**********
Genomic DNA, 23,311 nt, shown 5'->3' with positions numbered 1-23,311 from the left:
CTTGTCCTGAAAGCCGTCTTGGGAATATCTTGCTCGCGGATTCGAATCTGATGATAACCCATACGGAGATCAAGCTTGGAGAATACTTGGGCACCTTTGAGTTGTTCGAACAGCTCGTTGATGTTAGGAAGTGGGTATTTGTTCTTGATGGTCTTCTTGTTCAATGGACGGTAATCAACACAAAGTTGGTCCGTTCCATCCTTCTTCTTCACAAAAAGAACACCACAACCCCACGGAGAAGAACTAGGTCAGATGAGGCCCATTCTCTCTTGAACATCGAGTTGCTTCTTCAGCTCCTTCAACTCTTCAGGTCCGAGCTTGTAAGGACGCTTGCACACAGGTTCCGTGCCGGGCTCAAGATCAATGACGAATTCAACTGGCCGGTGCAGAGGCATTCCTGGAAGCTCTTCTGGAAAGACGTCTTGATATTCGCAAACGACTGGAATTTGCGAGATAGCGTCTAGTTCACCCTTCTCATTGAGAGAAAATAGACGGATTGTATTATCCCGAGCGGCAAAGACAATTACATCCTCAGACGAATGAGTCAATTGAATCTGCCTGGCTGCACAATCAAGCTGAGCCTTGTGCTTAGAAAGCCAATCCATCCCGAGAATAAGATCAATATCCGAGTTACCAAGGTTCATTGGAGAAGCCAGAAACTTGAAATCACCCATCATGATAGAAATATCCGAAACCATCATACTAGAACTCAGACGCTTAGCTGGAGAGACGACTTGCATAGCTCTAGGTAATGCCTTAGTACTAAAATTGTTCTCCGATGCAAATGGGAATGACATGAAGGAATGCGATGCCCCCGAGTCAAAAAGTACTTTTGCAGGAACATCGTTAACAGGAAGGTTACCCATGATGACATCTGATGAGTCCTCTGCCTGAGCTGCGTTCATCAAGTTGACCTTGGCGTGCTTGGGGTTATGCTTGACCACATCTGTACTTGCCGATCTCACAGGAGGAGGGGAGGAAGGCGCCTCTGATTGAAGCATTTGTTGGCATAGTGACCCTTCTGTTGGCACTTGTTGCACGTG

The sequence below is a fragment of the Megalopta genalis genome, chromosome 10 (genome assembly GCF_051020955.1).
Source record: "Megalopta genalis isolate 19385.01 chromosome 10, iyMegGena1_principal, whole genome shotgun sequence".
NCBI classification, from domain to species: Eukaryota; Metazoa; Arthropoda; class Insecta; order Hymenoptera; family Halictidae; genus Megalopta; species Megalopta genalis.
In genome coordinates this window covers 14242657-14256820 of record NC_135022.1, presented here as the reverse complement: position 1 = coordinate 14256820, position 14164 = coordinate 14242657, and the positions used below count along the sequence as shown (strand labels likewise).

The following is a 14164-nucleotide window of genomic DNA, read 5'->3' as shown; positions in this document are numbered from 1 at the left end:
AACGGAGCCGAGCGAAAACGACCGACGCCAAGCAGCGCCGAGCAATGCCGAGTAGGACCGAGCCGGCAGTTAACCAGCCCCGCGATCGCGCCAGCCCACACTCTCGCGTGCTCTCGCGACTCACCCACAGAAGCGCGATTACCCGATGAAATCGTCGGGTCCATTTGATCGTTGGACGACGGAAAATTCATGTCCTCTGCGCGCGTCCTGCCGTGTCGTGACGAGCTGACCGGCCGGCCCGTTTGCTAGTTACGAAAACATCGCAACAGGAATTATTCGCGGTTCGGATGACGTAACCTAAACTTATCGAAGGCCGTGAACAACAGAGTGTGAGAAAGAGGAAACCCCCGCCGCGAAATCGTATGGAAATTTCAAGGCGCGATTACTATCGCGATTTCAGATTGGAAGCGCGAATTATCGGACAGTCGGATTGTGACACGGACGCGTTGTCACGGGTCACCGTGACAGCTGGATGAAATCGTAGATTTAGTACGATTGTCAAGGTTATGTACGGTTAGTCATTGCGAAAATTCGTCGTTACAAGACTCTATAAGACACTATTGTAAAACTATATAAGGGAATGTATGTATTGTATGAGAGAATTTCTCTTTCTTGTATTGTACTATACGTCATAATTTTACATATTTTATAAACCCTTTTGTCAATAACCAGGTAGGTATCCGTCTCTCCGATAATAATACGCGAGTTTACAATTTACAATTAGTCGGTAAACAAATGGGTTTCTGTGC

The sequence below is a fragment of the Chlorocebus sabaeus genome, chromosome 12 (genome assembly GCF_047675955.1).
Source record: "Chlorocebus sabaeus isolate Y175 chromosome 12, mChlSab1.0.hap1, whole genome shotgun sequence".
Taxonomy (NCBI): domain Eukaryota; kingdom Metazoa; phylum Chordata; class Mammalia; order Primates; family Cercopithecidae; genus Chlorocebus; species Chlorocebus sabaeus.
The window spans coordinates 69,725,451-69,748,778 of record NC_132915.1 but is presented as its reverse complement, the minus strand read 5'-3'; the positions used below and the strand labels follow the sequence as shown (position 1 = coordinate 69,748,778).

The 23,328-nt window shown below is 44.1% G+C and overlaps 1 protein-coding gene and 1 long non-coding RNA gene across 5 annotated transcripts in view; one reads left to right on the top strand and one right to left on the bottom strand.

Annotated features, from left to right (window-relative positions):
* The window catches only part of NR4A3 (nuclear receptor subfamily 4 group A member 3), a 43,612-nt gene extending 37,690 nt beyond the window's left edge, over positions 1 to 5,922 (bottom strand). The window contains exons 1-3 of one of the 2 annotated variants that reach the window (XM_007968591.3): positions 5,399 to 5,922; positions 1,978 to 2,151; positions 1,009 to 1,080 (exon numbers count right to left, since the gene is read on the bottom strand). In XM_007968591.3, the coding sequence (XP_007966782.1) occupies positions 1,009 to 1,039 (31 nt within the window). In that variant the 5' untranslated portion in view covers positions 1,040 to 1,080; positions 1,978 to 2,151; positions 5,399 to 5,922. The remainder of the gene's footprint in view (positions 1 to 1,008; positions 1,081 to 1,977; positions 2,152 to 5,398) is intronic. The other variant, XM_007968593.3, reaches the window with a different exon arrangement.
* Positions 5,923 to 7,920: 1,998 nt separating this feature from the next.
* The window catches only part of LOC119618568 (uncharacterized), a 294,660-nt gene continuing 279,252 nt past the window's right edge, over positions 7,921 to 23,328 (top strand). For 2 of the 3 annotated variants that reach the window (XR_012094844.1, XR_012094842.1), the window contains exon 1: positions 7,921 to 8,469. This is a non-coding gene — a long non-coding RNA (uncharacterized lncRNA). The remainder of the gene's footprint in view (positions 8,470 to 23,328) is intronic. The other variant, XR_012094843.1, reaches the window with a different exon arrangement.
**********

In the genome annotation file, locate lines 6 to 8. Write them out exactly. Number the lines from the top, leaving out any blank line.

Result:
In genome coordinates this window covers 14242657-14256820 of record NC_135022.1, presented here as the reverse complement: position 1 = coordinate 14256820, position 14164 = coordinate 14242657, and the positions used below count along the sequence as shown (strand labels likewise).

The following is a 14164-nucleotide window of genomic DNA, read 5'->3' as shown; positions in this document are numbered from 1 at the left end:
AACGGAGCCGAGCGAAAACGACCGACGCCAAGCAGCGCCGAGCAATGCCGAGTAGGACCGAGCCGGCAGTTAACCAGCCCCGCGATCGCGCCAGCCCACACTCTCGCGTGCTCTCGCGACTCACCCACAGAAGCGCGATTACCCGATGAAATCGTCGGGTCCATTTGATCGTTGGACGACGGAAAATTCATGTCCTCTGCGCGCGTCCTGCCGTGTCGTGACGAGCTGACCGGCCGGCCCGTTTGCTAGTTACGAAAACATCGCAACAGGAATTATTCGCGGTTCGGATGACGTAACCTAAACTTATCGAAGGCCGTGAACAACAGAGTGTGAGAAAGAGGAAACCCCCGCCGCGAAATCGTATGGAAATTTCAAGGCGCGATTACTATCGCGATTTCAGATTGGAAGCGCGAATTATCGGACAGTCGGATTGTGACACGGACGCGTTGTCACGGGTCACCGTGACAGCTGGATGAAATCGTAGATTTAGTACGATTGTCAAGGTTATGTACGGTTAGTCATTGCGAAAATTCGTCGTTACAAGACTCTATAAGACACTATTGTAAAACTATATAAGGGAATGTATGTATTGTATGAGAGAATTTCTCTTTCTTGTATTGTACTATACGTCATAATTTTACATATTTTATAAACCCTTTTGTCAATAACCAGGTAGGTATCCGTCTCTCCGATAATAATACGCGAGTTTACAATTTACAATTAGTCGGTAAACAAATGGGTTTCTGTGC